My Discussion With a Missionary Who Has Too Much Free Time

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I help administer a website called Answerbag. The premise of the site is that individuals may submit questions on any topic and other individuals may respond with answers. In addition, individuals may rate the answers. In time, others may be able to determine based on the ratings how reliable an answer is. It is the ever-cheap-LDS answer to Google Answers.

The Mormon section is one of the high traffic areas. It is also one of the most energetic and explosive areas. This is partly due to the over-representation of born-again Christians and LDS teenage boys. One of the things the born-agains and the teenage boys do not like is having their answers rated with anything other than 100%. Their response to anything other than 100% ratings, of course, is to go and rate poorly otherwise useful and informative answers given by others.

I am a prolific poster there with my number of answers rapidly approaching 400 and the number of ratings over 500. Naturally, I have received more than one ?¢‚Ǩ?ìnegative?¢‚Ǩ¬ù rating and it does not affect me as much as it does some of the aforementioned parties. The times it affects me the most is when I am blatantly correct in my answer and someone insists I am not. Nevertheless, at over 500 ratings, the occasional negative one does not seem to affect my overall rating percentage, so it is no sweat off my nose.

At the risk of sounding as if I am rambling, I will get to my point. Earlier this week, one individual decided to take great offence to one of the ratings I gave to his less than eloquent response. Not only did he expectedly rate me poorly, he decided to write me an email. He informed me he was a missionary.

The first email seemed innocent enough but contained the declaration that I was prideful. It also revealed to me that he was intent on ridding the world of half-truths about the Church, and he inquired what my purpose on the site was. I politely replied to inform him that I was not prideful, that he will not be effective at ridding the world of half-truths by using the internet as his medium and that my purpose at Answerbag was to answer questions, and as an administrator, review submissions. I also suggested that refraining from childishly belittling other churches would go further to keeping the Church?¢‚Ǩ‚Ñ¢s image clean.

The second email from this missionary suggested that I had received my administrative responsibilities because of a bribe; that he was now a mission president; that being an Alpha Male now replaced my pride; that I was dishonest; and that I did not give out enough referrals to the full-time missionaries. My response was an attempt to assure him that I was neither dishonest nor an Alpha Male and that I, in fact, had a gospel discussion with my chiropractor the night before. I also pointed out that based on his grammar, it was doubtful that he was a mission president.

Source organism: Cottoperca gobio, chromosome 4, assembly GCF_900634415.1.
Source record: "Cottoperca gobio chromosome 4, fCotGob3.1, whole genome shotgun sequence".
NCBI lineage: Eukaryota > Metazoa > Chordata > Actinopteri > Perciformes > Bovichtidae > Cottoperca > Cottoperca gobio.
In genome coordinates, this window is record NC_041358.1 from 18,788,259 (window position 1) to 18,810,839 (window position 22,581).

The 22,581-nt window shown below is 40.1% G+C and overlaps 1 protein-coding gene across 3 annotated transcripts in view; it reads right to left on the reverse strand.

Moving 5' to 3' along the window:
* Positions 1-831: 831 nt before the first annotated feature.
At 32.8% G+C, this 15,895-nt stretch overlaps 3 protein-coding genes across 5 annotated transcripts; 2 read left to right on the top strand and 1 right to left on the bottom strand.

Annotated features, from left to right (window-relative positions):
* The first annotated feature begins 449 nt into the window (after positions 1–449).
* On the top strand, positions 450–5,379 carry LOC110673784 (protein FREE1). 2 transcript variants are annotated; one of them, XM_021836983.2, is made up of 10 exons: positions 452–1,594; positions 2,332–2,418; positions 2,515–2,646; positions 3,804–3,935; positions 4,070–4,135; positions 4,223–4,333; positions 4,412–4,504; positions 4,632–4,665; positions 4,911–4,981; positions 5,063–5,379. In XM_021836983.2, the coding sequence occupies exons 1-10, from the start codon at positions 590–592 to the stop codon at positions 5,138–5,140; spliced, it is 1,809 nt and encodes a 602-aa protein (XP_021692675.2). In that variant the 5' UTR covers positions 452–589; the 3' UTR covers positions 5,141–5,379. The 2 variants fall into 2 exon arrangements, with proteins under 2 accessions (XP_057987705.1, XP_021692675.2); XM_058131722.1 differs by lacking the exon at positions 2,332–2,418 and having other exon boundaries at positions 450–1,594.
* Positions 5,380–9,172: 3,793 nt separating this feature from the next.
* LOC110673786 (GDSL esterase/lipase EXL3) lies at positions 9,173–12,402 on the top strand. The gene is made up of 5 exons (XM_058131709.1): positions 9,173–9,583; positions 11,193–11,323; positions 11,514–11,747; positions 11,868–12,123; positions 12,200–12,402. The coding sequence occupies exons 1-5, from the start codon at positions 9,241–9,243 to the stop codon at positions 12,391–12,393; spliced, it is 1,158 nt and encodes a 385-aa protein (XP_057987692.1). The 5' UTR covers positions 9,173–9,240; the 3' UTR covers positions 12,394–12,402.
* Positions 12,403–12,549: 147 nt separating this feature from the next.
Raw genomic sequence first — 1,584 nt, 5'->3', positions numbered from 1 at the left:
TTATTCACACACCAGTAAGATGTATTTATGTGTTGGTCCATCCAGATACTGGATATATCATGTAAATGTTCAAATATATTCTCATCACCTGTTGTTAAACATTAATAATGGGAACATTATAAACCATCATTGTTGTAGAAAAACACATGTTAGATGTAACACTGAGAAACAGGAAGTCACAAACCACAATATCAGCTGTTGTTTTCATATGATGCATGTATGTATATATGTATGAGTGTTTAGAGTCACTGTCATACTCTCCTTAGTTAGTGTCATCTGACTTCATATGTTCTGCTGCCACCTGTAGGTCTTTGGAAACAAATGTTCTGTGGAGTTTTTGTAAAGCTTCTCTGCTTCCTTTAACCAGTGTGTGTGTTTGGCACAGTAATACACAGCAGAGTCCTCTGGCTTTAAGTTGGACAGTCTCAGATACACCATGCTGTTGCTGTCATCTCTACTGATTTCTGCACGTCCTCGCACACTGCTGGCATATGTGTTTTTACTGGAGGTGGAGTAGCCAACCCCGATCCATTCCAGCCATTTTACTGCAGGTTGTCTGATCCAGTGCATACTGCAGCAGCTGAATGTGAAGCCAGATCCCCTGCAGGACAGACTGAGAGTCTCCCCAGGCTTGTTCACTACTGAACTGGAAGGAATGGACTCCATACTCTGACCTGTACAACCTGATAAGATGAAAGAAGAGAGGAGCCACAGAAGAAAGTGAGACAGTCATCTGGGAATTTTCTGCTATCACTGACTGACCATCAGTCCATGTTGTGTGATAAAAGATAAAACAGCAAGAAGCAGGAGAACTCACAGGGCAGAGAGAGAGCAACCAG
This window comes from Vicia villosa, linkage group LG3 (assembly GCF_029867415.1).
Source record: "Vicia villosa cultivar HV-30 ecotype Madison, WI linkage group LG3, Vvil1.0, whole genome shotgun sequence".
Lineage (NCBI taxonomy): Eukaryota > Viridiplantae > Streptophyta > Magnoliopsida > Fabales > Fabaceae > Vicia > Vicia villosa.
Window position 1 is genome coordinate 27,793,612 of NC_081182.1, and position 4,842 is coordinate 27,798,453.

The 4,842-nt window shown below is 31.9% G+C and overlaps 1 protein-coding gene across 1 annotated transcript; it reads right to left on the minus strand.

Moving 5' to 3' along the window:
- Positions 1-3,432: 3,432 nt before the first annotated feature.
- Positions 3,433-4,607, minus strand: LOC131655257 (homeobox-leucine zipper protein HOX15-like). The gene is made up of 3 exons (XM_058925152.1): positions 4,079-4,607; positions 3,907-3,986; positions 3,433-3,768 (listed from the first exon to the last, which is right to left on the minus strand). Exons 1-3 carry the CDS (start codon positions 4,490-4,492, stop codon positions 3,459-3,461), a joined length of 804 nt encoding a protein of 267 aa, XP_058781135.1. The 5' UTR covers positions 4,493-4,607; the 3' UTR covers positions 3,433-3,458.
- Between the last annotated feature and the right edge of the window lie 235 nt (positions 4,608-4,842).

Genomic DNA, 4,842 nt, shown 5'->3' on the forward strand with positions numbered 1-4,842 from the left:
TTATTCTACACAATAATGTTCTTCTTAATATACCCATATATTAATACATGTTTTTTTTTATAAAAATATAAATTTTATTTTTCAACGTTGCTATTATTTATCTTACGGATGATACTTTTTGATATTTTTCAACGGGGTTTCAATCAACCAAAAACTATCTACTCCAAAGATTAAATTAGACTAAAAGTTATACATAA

The third email established that his purpose in writing me was to ?¢‚Ǩ?ìpump me up?¢‚Ǩ¬ù. He said I did not have any ?¢‚Ǩ?ìballs?¢‚Ǩ¬ù and that my emails to him were taking up ?¢‚Ǩ?ìvaluable bashing time?¢‚Ǩ¬ù. He also revealed that I was the ?¢‚Ǩ?ìbiggest wuss?¢‚Ǩ¬ù he had ever seen, preachy (imagine that, a missionary calling me preachy) and ignorant (ironically, I believe he was not using it in the true sense of the word, referring to me as unlearned). Naturally, I responded to him that I need no pumping up. I told him the he was under no obligation to read my responses in the conversation that he initiated; if he felt it was a waste of his time, it was because he was not using his time wisely. I also informed him that I was neither preachy, ignorant nor a wuss. Oh and I told him that I was not taking sides in the ?¢‚Ǩ?ìwar?¢‚Ǩ¬ù of his, and that I was doubtful that the Lord was either.

The final email in this fiasco stated that I was now perfect?¢‚Ǩ‚Äùmind you it was said sarcastically?¢‚Ǩ‚Äùfunny, still the biggest wuss, scared, nerdy, hiding, hypocritical, cowardly, fence sitting and boring. He qualified the scared declaration with the apparent fact that the Spirit revealed this to him. He finished off the email by saying he was the son of Hugh Nibley. I assured him that none of the qualities he suggested I had were one I actually did. I also pointed out that fact that Hugh Nibley is 94-years-old; however, I also pointed out that since he was a mission president, it would make sense that his father would be 94-years-old.

I love it when people decide they want to start a inflammatory discussion with me. It is always so easy to point out the holes in their logic and the fallacies in their discussion. Unfortunately, intelligent people never initiate these dialogues. I wonder why that is.